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The Cincinnati-born George Carruthers (center) constructed his first telescope using cardboard tubing and mail-order lenses he bought with money he earned as a delivery boy.
The Cincinnati-born George Carruthers (center) constructed his first telescope using cardboard tubing and mail-order lenses he bought with money he earned as a delivery boy.

By Tamara Shiloh

At a time when only a few Black high school students were entering projects in Chicago science fairs, George Robert Carruthers (1939–2020) presented the telescope he’d designed and built. He won three awards, including first prize.

He later graduated (1957) from Chicago’s Englewood High School and earned his Ph.D. in aeronautical and astronautical engineering at the University of Illinois (1964). But his deep interest in space started much earlier.

The Cincinnati-born Carruthers constructed his first telescope using cardboard tubing and mail-order lenses he bought with money he earned as a delivery boy. He was 10 at the time and found everything about space fascinating. Although the first human journey around Earth did not take place until 1961, George’s dream was to become a part of the “unknown” being explored.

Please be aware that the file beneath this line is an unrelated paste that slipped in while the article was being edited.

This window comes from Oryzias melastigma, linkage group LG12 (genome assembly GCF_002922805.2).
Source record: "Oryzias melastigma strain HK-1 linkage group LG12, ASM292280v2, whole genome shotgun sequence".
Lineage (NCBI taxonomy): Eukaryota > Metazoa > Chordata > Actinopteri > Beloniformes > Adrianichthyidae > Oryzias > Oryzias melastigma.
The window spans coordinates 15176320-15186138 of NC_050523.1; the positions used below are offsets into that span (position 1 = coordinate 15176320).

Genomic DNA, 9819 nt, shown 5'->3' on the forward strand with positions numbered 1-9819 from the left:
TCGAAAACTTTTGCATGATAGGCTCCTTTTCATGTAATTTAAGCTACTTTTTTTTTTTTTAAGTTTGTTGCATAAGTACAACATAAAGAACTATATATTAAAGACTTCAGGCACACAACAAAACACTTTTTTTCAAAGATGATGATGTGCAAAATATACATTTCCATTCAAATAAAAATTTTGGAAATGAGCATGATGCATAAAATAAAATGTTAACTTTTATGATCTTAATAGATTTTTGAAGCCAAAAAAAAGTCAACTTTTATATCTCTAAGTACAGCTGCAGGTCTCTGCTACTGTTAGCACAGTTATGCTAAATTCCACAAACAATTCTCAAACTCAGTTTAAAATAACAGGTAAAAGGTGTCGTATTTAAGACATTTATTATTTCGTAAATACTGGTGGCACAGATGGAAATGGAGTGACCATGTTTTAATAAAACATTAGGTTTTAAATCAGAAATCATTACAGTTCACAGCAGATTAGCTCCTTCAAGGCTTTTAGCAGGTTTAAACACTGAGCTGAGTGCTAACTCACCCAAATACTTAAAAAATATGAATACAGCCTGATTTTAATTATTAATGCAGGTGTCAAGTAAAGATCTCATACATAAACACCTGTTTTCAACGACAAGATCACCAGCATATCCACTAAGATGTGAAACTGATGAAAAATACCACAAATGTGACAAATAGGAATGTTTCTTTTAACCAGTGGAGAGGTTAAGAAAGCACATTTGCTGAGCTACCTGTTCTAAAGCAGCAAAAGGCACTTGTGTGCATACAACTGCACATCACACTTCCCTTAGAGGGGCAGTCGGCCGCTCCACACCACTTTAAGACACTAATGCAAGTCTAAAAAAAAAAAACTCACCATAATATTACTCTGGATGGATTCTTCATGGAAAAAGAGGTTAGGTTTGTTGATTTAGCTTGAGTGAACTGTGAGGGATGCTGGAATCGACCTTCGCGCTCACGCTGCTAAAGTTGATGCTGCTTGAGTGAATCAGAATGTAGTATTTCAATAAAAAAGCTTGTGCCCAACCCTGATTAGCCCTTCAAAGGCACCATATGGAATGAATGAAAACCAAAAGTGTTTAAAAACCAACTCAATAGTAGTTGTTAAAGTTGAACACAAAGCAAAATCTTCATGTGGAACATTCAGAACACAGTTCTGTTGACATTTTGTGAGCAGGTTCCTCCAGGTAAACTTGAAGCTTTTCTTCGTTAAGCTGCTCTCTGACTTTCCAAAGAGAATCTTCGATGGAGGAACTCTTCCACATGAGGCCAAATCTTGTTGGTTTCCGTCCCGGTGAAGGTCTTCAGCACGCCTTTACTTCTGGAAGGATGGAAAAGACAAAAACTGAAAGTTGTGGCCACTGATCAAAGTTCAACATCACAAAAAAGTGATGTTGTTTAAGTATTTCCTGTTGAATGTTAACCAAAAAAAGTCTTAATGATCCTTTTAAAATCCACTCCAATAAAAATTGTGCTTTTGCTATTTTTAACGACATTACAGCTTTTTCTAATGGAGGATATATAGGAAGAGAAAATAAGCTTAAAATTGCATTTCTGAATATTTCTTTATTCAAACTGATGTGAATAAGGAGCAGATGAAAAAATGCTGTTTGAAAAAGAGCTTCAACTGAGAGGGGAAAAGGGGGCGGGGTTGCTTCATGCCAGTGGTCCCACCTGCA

During a 1992 oral history interview with the American Institute of Physics, Carruthers shared: “When I was about 8 or 9 years old, I got a Buck Rogers comic book from my grandmother, and that was, of course, long before there was any such thing as a space program. Since it was science fiction, nobody took space flight seriously in those days, back in the late ’40s, early ’50s.”

What was then considered an interest in so-called science fiction would lead Carruthers to a successful career as an astrophysicist and engineer and his 1970 telescopic design that had been sent into space on an unmanned rocket from the White Sands Missile Range in New Mexico, proving the existence of molecular hydrogen between stars and galaxies.

He also created an advanced telescopic device used during the 1972 Apollo 16 mission to produce ultraviolet photographs of Earth’s outermost atmosphere, stars, nebulae, and galaxies. This discovery enabled scientists to examine Earth’s atmosphere for concentrations of pollutants. For his work on the project, Carruthers was awarded NASA’s Exceptional Scientific Achievement Medal.

Throughout his career, Carruthers would design several telescopes that flew aboard NASA spacecraft. In the 1980s, one of his inventions captured an ultraviolet image of Halley’s Comet. In 1991, he invented a camera used in the Space Shuttle Mission.